New Insights into the Synthesis Process of Layered Oxides

Scientists investigated the synthesis of high-performance layered oxide cathode materials for next-generation batteries

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By using a combination of in situ x-ray characterization techniques at the SRX and XPD beamlines at NSLS-II, scientists investigated the structural evolution of a transition metal layered oxide during its synthesis. New insights from this study improved the understanding of how the layers arrange on larger and smaller scales. Image credit: J. Am. Chem. Soc., 140, 39, 12484-12492 (2018)

The Science           

Scientists discovered that the synthesis reaction pathway of layered transition metal oxides is dominated by symmetry breaking and reconstructing basic building units (BBUs), consequently affecting the performance of these materials as battery cathodes.

The Impact

Understanding how these materials grow may provide general principles for the design and synthesis of high-performance cathodes for commercial lithium-ion (Li-ion) batteries.


Many of the devices we use in our daily lives, such as smartphones and laptops, rely on batteries and microelectronics that are made from materials like metal oxides. These materials are particularly interesting to scientists because many of their properties can be directly connected to their atomic structure, or their basic building units (BBUs), and how they are ordered.

One example is high-nickel (high-Ni) transition metal layered oxides, which are intensely pursued worldwide for potential use in Li-ion batteries. Even though it is known that the electrochemical properties of these materials come from the ordering of their BBUs, it is still unknown how this ordering is achieved during the synthesis process of the material.

In this study, scientists used a multimodal in situ x-ray characterization approach to investigate the synthesis process of a specific high-Ni transition metal layered oxide, LiNi0.77Mn0.13Co0.10O2. The scientists investigated the ordering of the material on different length scales, from the long range to local individual units—the BBUS.

To track the structural evolution in these length scales, the scientists used a combination of x-ray techniques at the National Synchrotron Light Source II (NSLS-II) and the Cornell High Energy Synchrotron Source. NSLS-II is a U.S. Department of Energy (DOE) Office of Science User Facility located at DOE’s Brookhaven National Laboratory.

At NSLS-II, the team worked with scientists from the Submicron Resolution X-ray Spectroscopy (SRX) beamline and the X-ray Powder Diffraction (XPD) beamline to show how defects in the structure affect the performance of these materials as battery cathodes.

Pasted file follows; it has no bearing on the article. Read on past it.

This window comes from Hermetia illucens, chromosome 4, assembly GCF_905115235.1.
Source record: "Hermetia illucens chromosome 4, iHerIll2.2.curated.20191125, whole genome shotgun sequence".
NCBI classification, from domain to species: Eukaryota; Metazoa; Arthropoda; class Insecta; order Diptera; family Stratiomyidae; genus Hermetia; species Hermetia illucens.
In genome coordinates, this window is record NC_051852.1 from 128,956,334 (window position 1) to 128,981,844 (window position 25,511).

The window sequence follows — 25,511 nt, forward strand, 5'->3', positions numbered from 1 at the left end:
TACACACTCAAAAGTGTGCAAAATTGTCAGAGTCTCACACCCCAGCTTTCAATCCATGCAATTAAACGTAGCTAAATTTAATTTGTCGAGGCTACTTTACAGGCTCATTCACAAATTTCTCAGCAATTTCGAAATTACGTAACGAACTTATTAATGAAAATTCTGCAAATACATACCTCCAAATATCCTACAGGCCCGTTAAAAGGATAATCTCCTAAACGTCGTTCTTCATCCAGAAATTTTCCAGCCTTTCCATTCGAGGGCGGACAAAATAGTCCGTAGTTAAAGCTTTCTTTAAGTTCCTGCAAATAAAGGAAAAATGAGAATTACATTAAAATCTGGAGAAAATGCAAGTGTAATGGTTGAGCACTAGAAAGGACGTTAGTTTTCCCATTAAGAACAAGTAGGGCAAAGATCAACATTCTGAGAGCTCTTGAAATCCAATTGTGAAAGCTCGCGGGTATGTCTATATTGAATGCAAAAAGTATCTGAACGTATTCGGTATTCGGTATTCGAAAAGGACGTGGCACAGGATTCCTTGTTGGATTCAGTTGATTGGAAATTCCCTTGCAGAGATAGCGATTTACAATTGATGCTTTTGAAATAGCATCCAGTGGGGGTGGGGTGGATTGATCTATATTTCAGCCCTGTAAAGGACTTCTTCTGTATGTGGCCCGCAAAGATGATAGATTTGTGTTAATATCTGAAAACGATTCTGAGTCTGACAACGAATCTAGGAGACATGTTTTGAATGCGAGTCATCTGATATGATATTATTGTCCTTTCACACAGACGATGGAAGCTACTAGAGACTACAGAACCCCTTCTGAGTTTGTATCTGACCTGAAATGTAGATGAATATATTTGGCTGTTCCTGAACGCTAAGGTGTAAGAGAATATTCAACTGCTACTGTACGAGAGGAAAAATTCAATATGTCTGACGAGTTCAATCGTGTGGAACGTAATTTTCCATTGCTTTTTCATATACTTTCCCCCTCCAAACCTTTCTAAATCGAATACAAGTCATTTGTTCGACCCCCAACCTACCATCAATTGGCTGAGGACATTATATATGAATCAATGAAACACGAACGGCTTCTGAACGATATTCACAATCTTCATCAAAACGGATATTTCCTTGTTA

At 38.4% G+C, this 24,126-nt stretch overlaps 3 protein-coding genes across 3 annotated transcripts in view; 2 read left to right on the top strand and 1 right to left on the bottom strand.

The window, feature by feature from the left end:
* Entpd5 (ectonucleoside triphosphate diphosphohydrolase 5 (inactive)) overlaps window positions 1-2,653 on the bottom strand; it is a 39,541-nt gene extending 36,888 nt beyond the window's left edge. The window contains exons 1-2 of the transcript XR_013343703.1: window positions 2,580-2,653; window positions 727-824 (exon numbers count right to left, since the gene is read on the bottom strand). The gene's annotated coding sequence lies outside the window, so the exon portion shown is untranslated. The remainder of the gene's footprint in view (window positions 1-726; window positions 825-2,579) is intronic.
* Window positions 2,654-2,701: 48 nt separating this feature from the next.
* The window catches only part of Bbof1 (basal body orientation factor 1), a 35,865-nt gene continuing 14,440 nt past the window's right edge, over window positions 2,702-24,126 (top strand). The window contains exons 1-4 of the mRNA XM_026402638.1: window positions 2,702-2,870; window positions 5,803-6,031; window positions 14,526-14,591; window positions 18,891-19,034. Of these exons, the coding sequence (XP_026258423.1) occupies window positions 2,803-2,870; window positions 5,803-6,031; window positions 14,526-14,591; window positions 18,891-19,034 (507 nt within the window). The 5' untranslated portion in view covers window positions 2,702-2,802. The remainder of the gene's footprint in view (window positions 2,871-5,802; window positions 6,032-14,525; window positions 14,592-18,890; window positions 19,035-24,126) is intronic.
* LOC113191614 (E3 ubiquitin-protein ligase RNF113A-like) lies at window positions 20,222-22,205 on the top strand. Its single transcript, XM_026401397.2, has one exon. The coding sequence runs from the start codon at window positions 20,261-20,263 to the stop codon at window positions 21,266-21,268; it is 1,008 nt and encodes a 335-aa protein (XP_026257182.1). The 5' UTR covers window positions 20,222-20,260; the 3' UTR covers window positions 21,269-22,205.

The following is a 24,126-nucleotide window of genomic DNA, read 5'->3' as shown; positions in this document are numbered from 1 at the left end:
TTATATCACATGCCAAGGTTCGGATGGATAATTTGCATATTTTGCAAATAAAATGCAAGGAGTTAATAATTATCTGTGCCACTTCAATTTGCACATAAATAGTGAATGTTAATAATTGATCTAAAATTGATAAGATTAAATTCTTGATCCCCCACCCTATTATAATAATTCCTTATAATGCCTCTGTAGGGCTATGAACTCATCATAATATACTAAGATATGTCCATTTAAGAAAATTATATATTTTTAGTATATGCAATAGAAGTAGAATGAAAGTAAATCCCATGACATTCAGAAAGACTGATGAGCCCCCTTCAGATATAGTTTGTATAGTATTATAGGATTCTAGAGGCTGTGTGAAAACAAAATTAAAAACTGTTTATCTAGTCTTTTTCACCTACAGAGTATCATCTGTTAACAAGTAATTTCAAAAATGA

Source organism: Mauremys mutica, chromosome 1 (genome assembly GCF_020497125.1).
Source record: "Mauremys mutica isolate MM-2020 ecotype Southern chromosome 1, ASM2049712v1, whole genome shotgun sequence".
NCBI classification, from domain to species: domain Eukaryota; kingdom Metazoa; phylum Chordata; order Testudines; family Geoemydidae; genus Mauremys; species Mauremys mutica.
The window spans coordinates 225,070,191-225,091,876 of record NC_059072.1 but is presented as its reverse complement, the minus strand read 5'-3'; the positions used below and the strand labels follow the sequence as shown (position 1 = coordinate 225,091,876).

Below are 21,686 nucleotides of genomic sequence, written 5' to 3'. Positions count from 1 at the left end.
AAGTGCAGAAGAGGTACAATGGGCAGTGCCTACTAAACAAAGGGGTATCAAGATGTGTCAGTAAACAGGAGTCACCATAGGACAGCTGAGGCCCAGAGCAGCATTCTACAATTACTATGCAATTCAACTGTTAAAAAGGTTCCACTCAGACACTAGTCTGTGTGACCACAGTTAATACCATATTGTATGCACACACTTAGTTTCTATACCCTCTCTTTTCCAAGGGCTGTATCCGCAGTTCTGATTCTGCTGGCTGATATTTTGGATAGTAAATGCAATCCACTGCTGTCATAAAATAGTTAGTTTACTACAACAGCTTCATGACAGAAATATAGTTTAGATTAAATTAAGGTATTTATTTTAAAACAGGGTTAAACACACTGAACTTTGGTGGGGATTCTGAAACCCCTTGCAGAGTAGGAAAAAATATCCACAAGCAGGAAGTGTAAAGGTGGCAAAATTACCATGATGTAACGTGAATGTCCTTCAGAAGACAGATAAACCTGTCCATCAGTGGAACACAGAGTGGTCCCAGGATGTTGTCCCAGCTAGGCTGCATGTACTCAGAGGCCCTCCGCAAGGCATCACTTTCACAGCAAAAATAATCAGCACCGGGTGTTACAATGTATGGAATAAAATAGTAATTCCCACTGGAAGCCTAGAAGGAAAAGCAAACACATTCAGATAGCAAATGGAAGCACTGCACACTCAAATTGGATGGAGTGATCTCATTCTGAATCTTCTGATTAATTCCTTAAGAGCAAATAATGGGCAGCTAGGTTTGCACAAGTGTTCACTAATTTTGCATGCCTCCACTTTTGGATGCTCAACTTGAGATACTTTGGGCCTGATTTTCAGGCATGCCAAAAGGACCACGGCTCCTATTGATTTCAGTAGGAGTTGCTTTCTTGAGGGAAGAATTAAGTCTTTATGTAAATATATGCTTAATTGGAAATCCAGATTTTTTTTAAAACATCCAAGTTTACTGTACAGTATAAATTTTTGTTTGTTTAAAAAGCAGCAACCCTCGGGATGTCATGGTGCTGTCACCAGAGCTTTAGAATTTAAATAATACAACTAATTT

In their real-time observations supported by first-principles calculations the scientists learned that the oxidation of cobalt (Co) and manganese (Mn) is preferred over Ni oxidation, which lead to significant changes in the local structure, including oxygen (O) loss and the breaking of symmetry. The consequence of this is that Ni2+ ions become highly mobile and tend to mix with Li, causing disordering upon formation of the layered oxides. The scientists also learned that only through high-temperature heat treatment, the Ni is further oxidized and induces symmetry reconstruction.

The findings shed light on synthesis of high-Ni layered oxide cathodes by design and, more broadly, various functional materials through synthetic control of the constituent BBUs.

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Feng Wang
Brookhaven National Laboratory

Feng Pan
Peking University

Khalil Amine
Argonne National Laboratory

Jianming Bai
Brookhaven National Laboratory


M. Zhang, G. Teng, Y. K. Chen-Wiegart, Y. Duan, J. Young, P. Ko, J. Zheng, J. Thieme, E. Dooryhee, Z. Chen, J. Bai, K. Amine, F. Pan, F. Wang. Cationic Ordering Coupled to Reconstruction of Basic Building Units during Synthesis of High-Ni Layered Oxides. J. Am. Chem. Soc., 140, 39, 12484-12492 (2018). DOI: 10.1021/jacs.8b06150


This work was supported by the U.S. Department of Energy (DOE) Office of Energy Efficiency and Renewable Energy under the Advanced Battery Materials Research (BMR) program, Contract No. DE-SC0012704, the National Materials Genome Project (2016YFB0700600), and the Shenzhen Science and Technology Research Grants (JCYJ20150729111733470, JCYJ20151015162256516). Research at Argonne National Laboratory is supported by the DOE, Vehicle Technologies Office, and the US-China Clean Energy Research Center – Clean Vehicle Consortium (CERC-CVC). Argonne National Laboratory is operated for DOE Office of Science by UChicago Argonne, LLC, under contract number DE-AC02-06CH11357. This research used the 5-ID (SRX), 28-ID-2 (XPD) beamlines of the National Synchrotron Light Source II, a DOE Office of Science User Facility operated for the DOE Office of Science by Brookhaven National Laboratory under Contract No. DE-SC0012704. SEM/EDX and TEM measurements carried out at the Center for Functional Nanomaterials, Brookhaven National Laboratory, were supported by the DOE, Office of Basic Energy Sciences, under Contract No. DE-SC0012704. The synchrotron XRD work conducted at the Cornell High Energy Synchrotron Source was supported by the National Science Foundation under award DMR-1332208.

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